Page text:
From social distancing to self-quarantine or isolation, being apart from people doesn't have to mean being bored and lonely.
Isn't it strange when all of a sudden terms like "quarantine" and "self distancing" become common parlance? But with the advent of the new coronavirus (COVID-19) and its knack for speedy travel, we are learning the importance of "flattening the curve" by keeping distance from one another. Strange times indeed.
In Italy, people have taken to the balconies to serenade their neighborhoods, however, I'm not so sure American cities (or American people, for that matter) are designed to facilitate such a poignant endeavor. But even if we can't sing together from balconies, there are a number of ways in which we don't have to get through this pandemic alone.
Here are nine strategies for keeping the "social" in social distancing:
The classic phone callWriter Trish Hall asks in an article in Vogue if coronavirus will bring back the phone call. "I had almost forgotten about the simple pleasures of the phone," she begins. "Remember actual conversations? Until a few days ago, they were so passé." Ain't that the truth? I have entire conversations that unfold over text, which is great when working hard and rushing around doing errands. But with the slower, lonelier pace of social distancing, picking up the phone and hearing real voices can go a long way. And of course, bonus points for a land line and princess phone.
Facetime and video callsImagine, we have a little box in our pocket with which we can see someone in real time and have a live conservation. We are living in The Jetsons! I don't know a lot of adults who regularly use things like Facetime for calls, but the teens in my life use it more than they use audio calling. Having some face time in times of isolation is a good thing.
Handwritten lettersMy Victorian alter ego gets all aflutter when thinking about writing by hand. (Exhibit A: 7 mighty benefits of writing by hand.) There is so much to be said for taking pen to paper and sending it off for a journey to a lucky recipient. It may not be such an obvious way to socialize, but it's lovely, and we could all use some extra loveliness in times like this.
If you are concerned about putting extra pressure on the postal workers, I doubt that this is going to become a big trend. But just in case, If you haven't already done so, you can cancel the junk mail you receive to offset the burden. (And if you are worried about coronavirus spreading by mail, it's unlikely to happen.)
The cozy nooks of social mediaIf you are on social media and have managed to keep it a peaceful place, then lucky you! You may find refuge there. For those of us whose social media is more like a combat sport, this is the time to find the sweet places. There are countless communities, groups, pages, et cetera that are lovely and wonderful; find a supportive tribe and settle in.
Online book clubFor example, here's a cozy nook: My favorite nature writer, Robert McFarlane, had the idea to start a reading group on Twitter. His work is such a true pleasure to read, and he is wonderful at building community – so this effort doesn't come as much of a surprise, aside from what a great idea it is. If you are on Twitter, this would be a fun and enlightening group with whom to read a book. If not on Twitter, check with your library or bookseller to enquire about other online book groups – or start your own.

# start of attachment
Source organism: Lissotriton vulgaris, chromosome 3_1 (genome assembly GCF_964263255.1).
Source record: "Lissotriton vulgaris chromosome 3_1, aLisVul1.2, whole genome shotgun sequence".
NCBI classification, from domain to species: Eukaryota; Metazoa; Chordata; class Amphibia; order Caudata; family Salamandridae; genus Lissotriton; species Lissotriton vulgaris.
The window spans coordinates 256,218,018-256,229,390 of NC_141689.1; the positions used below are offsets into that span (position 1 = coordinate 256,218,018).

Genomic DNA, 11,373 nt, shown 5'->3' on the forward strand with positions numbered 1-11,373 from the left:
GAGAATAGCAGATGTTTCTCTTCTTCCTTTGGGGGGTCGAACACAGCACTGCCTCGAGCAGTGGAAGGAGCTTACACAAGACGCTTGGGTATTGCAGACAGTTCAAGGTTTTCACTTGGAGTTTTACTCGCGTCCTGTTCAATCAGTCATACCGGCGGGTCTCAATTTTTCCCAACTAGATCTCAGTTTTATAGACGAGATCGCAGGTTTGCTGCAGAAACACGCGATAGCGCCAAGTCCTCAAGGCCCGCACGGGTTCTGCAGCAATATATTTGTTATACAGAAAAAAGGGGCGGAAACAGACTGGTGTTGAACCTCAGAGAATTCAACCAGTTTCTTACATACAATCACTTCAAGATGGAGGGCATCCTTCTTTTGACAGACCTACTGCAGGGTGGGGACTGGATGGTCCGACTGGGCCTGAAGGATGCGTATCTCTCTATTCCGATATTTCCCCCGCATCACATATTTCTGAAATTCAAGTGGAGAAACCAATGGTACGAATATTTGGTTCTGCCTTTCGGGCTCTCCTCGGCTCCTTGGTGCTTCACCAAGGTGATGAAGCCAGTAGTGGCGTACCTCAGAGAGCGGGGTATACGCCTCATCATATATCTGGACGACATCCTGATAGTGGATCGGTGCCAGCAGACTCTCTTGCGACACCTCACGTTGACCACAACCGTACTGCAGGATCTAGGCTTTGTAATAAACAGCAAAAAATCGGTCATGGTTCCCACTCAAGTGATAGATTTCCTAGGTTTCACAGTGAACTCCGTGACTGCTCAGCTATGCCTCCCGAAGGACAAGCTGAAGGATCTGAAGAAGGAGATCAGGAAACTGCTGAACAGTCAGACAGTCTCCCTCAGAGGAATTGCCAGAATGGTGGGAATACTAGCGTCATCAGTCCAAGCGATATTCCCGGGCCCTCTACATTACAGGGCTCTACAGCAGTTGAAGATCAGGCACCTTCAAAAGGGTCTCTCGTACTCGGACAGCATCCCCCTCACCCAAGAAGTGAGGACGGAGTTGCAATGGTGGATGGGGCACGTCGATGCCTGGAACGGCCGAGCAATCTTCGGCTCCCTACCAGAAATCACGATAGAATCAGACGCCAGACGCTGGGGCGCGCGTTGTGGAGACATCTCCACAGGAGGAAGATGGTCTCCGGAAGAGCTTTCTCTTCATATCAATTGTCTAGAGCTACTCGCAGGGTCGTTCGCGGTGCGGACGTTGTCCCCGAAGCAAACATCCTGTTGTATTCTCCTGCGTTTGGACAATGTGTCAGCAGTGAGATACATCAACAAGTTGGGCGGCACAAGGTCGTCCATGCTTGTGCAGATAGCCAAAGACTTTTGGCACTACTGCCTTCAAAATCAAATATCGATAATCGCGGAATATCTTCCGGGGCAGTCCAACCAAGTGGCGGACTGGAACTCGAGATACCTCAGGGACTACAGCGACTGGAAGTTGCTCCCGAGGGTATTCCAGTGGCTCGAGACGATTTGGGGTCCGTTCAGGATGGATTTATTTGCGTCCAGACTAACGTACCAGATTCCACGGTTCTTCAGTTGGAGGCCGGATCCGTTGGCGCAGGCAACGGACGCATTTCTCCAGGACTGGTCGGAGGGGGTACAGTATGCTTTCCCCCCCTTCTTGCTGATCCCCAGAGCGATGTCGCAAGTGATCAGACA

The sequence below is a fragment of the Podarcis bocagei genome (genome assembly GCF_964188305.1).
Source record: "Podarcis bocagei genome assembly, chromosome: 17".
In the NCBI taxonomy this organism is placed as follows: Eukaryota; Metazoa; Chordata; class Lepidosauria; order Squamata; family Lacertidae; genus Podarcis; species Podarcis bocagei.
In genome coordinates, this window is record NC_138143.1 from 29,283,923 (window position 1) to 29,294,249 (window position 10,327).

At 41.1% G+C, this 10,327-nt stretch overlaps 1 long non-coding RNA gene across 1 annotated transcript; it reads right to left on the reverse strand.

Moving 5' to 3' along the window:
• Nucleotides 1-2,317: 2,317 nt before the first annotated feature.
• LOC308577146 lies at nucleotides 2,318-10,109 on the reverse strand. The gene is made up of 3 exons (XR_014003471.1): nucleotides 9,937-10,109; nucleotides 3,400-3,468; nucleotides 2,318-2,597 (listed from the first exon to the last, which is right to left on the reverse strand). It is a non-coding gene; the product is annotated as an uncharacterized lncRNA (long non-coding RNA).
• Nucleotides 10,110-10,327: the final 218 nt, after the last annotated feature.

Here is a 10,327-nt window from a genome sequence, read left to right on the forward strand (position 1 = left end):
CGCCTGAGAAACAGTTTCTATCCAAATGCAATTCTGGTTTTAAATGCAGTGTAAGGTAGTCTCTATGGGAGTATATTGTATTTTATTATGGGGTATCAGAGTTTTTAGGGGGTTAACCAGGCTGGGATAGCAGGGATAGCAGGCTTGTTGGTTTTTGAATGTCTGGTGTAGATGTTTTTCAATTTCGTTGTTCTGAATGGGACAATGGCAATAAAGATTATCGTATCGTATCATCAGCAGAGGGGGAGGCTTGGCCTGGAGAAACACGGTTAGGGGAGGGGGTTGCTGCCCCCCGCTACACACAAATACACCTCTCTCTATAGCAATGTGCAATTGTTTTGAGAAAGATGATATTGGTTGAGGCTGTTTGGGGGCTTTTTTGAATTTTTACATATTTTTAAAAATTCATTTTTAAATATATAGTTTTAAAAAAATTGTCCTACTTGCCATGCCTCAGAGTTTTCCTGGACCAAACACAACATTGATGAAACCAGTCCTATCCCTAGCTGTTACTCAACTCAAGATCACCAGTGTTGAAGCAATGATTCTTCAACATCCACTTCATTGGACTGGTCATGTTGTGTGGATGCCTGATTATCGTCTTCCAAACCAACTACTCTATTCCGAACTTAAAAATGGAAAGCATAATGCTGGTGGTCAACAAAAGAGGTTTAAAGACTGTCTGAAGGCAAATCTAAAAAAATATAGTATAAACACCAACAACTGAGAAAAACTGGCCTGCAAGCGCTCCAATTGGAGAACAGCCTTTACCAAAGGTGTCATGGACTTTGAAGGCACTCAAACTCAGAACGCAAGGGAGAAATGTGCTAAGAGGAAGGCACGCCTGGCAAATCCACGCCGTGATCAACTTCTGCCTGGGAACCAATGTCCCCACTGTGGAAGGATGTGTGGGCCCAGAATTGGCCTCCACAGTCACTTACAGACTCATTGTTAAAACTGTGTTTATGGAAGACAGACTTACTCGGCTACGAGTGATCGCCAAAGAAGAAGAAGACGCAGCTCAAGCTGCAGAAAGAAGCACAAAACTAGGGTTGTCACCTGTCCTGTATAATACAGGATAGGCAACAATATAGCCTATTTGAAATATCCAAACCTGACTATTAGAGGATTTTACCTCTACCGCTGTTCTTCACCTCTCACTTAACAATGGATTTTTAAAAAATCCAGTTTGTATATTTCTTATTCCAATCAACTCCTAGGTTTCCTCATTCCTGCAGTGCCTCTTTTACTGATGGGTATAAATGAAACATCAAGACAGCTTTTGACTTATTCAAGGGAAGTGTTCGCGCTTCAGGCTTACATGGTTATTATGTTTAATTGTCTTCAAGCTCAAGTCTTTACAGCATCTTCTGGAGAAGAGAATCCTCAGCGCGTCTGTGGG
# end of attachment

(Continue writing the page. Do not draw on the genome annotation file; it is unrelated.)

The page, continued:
I’m thinking of running a Twitter reading-group in coming weeks, as we spend more time indoors/isolated. Build conversations & communities, pass time, think beyond C-19.— Robert Macfarlane (@RobGMacfarlane) March 14, 2020
1. Would you be interested in joining?
2. What book/books would you recommend?
Virtual multiplayer gamesThere is a whole world going on amongst gamers playing virtual video games. I probably got that sentence all wrong because I am not one of them – but I do know that there is a lot of socializing going on there. On the other hand, I have played no small amount of chess and Words with Friends (which is Scrabble-ish) on multiplayer mobile apps, and it is fun; fefinitely something worth investigating.
The imaginary water coolerTreeHuggers have been working remotely since the beginning of time; or since the beginning of TreeHugger, at least. We have this down to a fine art. One of the things that has been crucial in the fight against "All work and no play makes Jack a dull boy" has been our virtual water cooler on Skype. It's part formal / part informal; we talk shop and swap ideas, but we also gossip, discuss current events, and do all the other things that once happened at the proverbial water coolers of lore. If you are suddenly working remotely and have work colleagues who you will be missing, I highly recommend finding a place to hang out online during the workday.
Slack side channelsAkin to the virtual water cooler, Slack side channels that may veer a bit off work topics can be a salve for transitioning to a work from home situation. Our new parent company, Dotdash, has a "cat chat" and "dog dash" channel where people share photos of their, yes, cats and dogs. It's such a nice little pick-me-up.
Watch movies together, apartMovie theaters in my neck of the woods are closed, as they are in cities from coast to coast. While we all may be accustomed to watching movies solo at this point, there is something lost when not watching with some friends or a bigger crowd. I was trying to figure out how to set up a Zoom conference call with friends thinking we could all try to sync a movie together, when my teen said, "oh, there are apps for that." Duh, of course there are! In fact, here are 10 apps to watch videos with online friends.
Have you found other ways to stay social during times of isolation? Leave a comment and share the wealth.